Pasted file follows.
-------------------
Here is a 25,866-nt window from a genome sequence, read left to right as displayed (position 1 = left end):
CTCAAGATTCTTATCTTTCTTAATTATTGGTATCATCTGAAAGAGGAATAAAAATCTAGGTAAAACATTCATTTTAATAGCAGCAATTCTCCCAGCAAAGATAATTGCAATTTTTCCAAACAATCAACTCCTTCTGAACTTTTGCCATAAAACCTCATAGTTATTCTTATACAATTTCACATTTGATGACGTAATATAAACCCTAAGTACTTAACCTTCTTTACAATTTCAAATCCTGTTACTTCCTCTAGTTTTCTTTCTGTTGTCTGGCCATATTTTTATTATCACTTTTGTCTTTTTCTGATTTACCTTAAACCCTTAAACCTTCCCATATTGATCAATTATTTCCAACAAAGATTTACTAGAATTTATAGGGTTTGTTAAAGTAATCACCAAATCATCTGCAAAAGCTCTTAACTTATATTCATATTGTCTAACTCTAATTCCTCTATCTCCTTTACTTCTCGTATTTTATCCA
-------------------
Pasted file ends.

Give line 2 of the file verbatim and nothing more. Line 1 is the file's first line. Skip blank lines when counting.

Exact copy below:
CTCAAGATTCTTATCTTTCTTAATTATTGGTATCATCTGAAAGAGGAATAAAAATCTAGGTAAAACATTCATTTTAATAGCAGCAATTCTCCCAGCAAAGATAATTGCAATTTTTCCAAACAATCAACTCCTTCTGAACTTTTGCCATAAAACCTCATAGTTATTCTTATACAATTTCACATTTGATGACGTAATATAAACCCTAAGTACTTAACCTTCTTTACAATTTCAAATCCTGTTACTTCCTCTAGTTTTCTTTCTGTTGTCTGGCCATATTTTTATTATCACTTTTGTCTTTTTCTGATTTACCTTAAACCCTTAAACCTTCCCATATTGATCAATTATTTCCAACAAAGATTTACTAGAATTTATAGGGTTTGTTAAAGTAATCACCAAATCATCTGCAAAAGCTCTTAACTTATATTCATATTGTCTAACTCTAATTCCTCTATCTCCTTTACTTCTCGTATTTTATCCA